We’re jumping in the bandwagon, but the sad thing is that we’ll all jump out afterwards. The government released an ad detailing the beauty of the river and people endorsing it. DOT’s commercials pale in comparison to the ads of India, Malaysia, and Korea. While they promote a country or city, we promote just one thing when there are so many other things to boast about. Is that river the only thing in our country? Hell no. While Incredible India’s campaign has nice shots of their temples and culture, our government once copied and imitated the plan of another country.

And what if we don’t win? Do we get mad because “The guy who made the poll BELIEVED that we should’ve won!” or something like that? Just move on. I can bet that we could win, but other places NOT on the list will still be visited more. Plus, with the state of cleanliness in our country and in tourists spots like Boracay, coupled with our “Meh.” attitude, that river is going to be flowing with trash once it gets too popular.

Remember when DSWD used photoshopped photos of three officials and pasted them in official pictures? We ridiculed them and made it a local meme. That’s how lazy our government is! Instead of doing the real thing, they give the media something to feed on. Sometimes, they don’t even try.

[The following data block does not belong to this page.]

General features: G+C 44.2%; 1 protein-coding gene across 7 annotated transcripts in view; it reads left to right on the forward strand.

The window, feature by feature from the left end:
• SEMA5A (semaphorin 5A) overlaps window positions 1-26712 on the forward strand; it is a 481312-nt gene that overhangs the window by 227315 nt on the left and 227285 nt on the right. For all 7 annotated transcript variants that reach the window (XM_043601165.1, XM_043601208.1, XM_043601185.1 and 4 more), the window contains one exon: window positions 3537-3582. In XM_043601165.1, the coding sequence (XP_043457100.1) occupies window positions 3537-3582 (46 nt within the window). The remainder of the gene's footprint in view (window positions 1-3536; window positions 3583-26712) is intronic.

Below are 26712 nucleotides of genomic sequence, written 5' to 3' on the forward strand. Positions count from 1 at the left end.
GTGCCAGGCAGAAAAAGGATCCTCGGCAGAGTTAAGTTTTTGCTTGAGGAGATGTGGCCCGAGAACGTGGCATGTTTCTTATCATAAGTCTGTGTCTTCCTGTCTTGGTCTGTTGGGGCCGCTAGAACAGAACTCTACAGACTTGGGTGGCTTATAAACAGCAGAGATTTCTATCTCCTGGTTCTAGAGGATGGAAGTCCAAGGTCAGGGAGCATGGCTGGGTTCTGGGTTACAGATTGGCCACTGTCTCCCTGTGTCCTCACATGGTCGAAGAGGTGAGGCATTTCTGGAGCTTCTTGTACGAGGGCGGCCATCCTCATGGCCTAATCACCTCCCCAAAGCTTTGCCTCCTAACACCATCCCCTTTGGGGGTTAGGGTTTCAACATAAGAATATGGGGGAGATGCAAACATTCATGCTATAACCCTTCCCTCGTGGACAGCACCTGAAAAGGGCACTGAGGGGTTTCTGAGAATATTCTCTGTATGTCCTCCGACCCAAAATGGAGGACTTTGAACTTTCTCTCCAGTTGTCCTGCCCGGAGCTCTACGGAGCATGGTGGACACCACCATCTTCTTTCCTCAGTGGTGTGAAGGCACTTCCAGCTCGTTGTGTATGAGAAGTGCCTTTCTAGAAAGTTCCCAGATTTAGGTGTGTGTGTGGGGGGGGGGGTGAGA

Patriotism or loving your country is not judged by wearing a T-shirt or how good you are in Filipino; It’s the amount of heart and soul you give into it, whether or not people like what you’re doing. Sometimes, when someone tries to share knowledge or something that’s beyond the norm, we do our best to bring that person down. Sound familiar? Go back to my previous articles, see “Wrath” and “Filipino inventors.” I don’t mind the comments, but read on how people still refuse to believe the truth. Read carefully on how people still refuse to believe and how they don’t want the people to reach their full potential.

“No, I still believe in Eduardo San Juan and/or Daniel Dingel” and “No, your article is hypocritical. Hate-mail against hate-mail.” By the definition of sloth, we can put that in too. We’re not using our heads and we refuse to listen. “So, Linewave, if you don’t like sloth then why are you just writing about it? Shouldn’t you be out protesting?”

Then who’d listen? Times are changing and not everyone can go out and protest. If you’re the type that doesn’t believe that writing, even a simple blog post, can change people, then you’re also the kind of person who doesn’t read a lot. Remember this, my fellow Filipinos, we need to stop Sloth before Sloth stops us; because, in the end, only we can stop ourselves.

~~~~~~~ Note:
I really like the responses to my last few posts; though it hasn’t been as popular as “FilInventors,” I’m happy to know that at least more than a thousand people are reading it. If you’ve read this far, or you’re just scrolling down to the comments, I’d like to say thank you for taking the time to read. I’d like it if you’d comment honestly, and if it’s negative, go to this link ->  www.facebook.com/linewave

Thanks a lot!

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About Linewave

I'm a blogger and a student. Contact me at http://www.facebook.com/LineWave